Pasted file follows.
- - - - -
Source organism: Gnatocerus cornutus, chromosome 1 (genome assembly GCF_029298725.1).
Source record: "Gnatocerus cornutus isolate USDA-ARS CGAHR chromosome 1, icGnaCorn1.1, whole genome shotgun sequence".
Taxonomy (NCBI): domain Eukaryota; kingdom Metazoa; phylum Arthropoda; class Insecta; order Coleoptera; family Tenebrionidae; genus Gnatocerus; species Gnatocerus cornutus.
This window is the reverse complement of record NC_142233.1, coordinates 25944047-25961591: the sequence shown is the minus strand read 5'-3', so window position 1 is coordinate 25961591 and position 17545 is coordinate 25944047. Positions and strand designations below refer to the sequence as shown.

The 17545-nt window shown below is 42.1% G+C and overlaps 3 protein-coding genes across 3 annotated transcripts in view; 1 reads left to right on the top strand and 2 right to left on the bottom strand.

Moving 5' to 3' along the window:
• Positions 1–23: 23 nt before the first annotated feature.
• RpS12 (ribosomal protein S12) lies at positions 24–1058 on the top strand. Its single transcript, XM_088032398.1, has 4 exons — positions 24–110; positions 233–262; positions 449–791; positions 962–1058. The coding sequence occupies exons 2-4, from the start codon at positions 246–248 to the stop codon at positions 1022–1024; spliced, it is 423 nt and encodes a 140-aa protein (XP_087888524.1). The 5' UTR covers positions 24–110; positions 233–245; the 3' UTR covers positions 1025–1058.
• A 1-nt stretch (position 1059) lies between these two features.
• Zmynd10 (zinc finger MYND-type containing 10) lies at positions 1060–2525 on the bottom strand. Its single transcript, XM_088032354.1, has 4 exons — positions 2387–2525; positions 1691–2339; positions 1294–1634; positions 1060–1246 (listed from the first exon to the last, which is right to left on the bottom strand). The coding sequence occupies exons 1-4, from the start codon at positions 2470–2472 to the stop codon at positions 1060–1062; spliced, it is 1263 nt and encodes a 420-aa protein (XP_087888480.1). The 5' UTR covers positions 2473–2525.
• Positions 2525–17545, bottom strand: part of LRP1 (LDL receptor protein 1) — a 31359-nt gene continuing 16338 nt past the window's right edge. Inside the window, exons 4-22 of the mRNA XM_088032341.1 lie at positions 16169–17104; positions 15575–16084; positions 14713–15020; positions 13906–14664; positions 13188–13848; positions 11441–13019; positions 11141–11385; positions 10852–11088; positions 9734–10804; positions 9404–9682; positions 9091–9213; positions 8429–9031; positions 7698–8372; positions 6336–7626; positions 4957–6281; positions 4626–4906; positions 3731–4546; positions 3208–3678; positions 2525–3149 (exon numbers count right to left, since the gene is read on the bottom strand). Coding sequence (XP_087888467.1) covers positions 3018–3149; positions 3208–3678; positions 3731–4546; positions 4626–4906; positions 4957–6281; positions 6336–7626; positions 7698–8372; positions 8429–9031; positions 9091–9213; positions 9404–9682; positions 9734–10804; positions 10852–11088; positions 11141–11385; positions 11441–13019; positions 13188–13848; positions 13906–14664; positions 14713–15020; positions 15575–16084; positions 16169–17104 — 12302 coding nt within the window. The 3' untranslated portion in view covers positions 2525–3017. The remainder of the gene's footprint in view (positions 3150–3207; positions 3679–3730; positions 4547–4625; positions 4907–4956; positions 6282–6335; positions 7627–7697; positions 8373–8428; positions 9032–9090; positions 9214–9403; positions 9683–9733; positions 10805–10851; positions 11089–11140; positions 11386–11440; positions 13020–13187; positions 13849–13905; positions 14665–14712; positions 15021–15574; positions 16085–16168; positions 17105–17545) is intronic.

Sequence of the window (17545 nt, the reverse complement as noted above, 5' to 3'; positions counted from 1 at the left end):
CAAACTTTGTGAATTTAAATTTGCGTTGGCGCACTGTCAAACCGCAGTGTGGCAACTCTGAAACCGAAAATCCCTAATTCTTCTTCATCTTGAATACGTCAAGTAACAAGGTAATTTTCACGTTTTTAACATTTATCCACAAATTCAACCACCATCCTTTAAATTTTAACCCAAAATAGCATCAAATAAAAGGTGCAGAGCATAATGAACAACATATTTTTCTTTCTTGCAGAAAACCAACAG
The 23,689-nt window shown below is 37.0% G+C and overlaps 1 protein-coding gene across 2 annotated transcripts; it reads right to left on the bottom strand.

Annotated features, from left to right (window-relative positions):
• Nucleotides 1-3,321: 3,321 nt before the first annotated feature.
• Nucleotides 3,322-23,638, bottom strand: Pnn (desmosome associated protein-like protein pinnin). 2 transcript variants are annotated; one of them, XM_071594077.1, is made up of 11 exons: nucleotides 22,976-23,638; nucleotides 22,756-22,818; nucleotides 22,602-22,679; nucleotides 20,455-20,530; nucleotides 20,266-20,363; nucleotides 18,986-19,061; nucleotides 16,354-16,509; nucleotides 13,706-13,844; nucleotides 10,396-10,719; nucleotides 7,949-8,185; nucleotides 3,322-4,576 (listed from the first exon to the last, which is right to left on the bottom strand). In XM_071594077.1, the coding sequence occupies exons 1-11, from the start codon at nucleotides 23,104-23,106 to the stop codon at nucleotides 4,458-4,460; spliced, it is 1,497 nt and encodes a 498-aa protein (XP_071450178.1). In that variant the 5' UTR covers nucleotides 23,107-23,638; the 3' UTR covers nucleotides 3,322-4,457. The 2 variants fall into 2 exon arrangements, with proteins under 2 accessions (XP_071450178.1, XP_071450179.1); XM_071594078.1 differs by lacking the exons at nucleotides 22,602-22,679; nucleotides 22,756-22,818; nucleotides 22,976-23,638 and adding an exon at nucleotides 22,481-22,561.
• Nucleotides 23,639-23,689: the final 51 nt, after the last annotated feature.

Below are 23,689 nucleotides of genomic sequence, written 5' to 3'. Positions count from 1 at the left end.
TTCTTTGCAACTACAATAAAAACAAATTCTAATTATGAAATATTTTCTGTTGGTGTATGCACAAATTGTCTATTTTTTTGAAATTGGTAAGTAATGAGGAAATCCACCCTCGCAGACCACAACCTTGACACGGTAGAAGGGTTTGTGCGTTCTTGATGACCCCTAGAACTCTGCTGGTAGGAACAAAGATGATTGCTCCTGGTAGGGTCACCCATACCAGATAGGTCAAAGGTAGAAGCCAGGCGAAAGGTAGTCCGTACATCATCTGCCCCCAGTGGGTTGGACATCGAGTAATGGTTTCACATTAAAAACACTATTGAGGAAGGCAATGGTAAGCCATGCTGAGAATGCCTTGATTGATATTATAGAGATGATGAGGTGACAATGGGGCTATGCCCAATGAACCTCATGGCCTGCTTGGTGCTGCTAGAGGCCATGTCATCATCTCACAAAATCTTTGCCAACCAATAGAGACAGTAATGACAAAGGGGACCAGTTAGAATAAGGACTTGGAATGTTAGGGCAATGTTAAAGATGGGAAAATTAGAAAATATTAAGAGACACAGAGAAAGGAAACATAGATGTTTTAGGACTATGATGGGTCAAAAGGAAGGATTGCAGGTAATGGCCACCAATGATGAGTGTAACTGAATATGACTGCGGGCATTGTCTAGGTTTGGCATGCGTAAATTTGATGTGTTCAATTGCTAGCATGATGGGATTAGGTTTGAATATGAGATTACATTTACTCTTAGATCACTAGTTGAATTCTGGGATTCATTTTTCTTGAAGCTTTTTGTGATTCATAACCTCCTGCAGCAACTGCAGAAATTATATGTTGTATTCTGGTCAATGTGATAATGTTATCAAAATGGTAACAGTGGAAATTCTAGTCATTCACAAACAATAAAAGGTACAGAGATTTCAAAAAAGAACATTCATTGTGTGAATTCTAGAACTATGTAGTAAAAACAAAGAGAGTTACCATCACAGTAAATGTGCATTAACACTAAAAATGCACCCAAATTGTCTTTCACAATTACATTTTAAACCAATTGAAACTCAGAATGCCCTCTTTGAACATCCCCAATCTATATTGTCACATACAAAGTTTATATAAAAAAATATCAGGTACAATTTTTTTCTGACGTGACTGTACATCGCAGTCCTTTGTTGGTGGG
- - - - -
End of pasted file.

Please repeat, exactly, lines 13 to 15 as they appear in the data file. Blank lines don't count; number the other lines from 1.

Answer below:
CAAACTTTGTGAATTTAAATTTGCGTTGGCGCACTGTCAAACCGCAGTGTGGCAACTCTGAAACCGAAAATCCCTAATTCTTCTTCATCTTGAATACGTCAAGTAACAAGGTAATTTTCACGTTTTTAACATTTATCCACAAATTCAACCACCATCCTTTAAATTTTAACCCAAAATAGCATCAAATAAAAGGTGCAGAGCATAATGAACAACATATTTTTCTTTCTTGCAGAAAACCAACAG
The 23,689-nt window shown below is 37.0% G+C and overlaps 1 protein-coding gene across 2 annotated transcripts; it reads right to left on the bottom strand.

Annotated features, from left to right (window-relative positions):